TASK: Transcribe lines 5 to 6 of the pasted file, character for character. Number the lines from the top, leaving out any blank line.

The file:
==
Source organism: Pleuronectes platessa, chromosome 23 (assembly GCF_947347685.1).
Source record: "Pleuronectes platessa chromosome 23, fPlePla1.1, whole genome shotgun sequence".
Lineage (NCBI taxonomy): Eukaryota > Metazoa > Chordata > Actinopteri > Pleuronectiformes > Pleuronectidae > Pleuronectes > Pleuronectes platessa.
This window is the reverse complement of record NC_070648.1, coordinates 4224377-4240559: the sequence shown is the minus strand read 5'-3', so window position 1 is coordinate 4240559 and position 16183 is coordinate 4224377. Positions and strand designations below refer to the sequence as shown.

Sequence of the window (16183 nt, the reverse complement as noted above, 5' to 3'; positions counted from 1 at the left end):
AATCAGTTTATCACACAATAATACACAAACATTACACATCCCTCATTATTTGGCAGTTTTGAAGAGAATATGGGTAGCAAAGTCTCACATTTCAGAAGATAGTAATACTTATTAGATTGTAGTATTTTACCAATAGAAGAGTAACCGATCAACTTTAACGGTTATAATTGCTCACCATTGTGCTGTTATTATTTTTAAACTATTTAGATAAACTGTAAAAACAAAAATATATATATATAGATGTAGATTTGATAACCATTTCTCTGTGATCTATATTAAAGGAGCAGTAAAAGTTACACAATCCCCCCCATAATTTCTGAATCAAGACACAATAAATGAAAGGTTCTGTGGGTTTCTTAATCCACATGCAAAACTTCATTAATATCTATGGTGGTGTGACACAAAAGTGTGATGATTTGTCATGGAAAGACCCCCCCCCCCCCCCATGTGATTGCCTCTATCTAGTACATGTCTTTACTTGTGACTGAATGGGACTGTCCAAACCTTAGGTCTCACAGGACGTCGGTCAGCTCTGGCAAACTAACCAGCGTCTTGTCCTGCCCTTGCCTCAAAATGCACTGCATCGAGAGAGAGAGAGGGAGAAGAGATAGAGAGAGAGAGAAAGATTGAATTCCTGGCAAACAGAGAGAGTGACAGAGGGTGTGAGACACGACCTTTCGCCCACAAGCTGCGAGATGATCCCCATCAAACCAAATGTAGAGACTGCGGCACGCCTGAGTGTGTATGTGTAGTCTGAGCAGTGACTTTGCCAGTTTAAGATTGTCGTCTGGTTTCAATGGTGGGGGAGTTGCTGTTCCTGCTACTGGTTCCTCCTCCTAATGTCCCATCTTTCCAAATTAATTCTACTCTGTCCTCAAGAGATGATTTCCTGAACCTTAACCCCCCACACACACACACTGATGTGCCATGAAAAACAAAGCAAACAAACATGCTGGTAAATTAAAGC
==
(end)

Sequence of the window (16183 nt, the reverse complement as noted above, 5' to 3'; positions counted from 1 at the left end):
AATCAGTTTATCACACAATAATACACAAACATTACACATCCCTCATTATTTGGCAGTTTTGAAGAGAATATGGGTAGCAAAGTCTCACATTTCAGAAGATAGTAATACTTATTAGATTGTAGTATTTTACCAATAGAAGAGTAACCGATCAACTTTAACGGTTATAATTGCTCACCATTGTGCTGTTATTATTTTTAAACTATTTAGATAAACTGTAAAAACAAAAATATATATATATAGATGTAGATTTGATAACCATTTCTCTGTGATCTATATTAAAGGAGCAGTAAAAGTTACACAATCCCCCCCATAATTTCTGAATCAAGACACAATAAATGAAAGGTTCTGTGGGTTTCTTAATCCACATGCAAAACTTCATTAATATCTATGGTGGTGTGACACAAAAGTGTGATGATTTGTCATGGAAAGACCCCCCCCCCCCCCCATGTGATTGCCTCTATCTAGTACATGTCTTTACTTGTGACTGAATGGGACTGTCCAAACCTTAGGTCTCACAGGACGTCGGTCAGCTCTGGCAAACTAACCAGCGTCTTGTCCTGCCCTTGCCTCAAAATGCACTGCATCGAGAGAGAGAGAGGGAGAAGAGATAGAGAGAGAGAGAAAGATTGAATTCCTGGCAAACAGAGAGAGTGACAGAGGGTGTGAGACACGACCTTTCGCCCACAAGCTGCGAGATGATCCCCATCAAACCAAATGTAGAGACTGCGGCACGCCTGAGTGTGTATGTGTAGTCTGAGCAGTGACTTTGCCAGTTTAAGATTGTCGTCTGGTTTCAATGGTGGGGGAGTTGCTGTTCCTGCTACTGGTTCCTCCTCCTAATGTCCCATCTTTCCAAATTAATTCTACTCTGTCCTCAAGAGATGATTTCCTGAACCTTAACCCCCCACACACACACACTGATGTGCCATGAAAAACAAAGCAAACAAACATGCTGGTAAATTAAAGC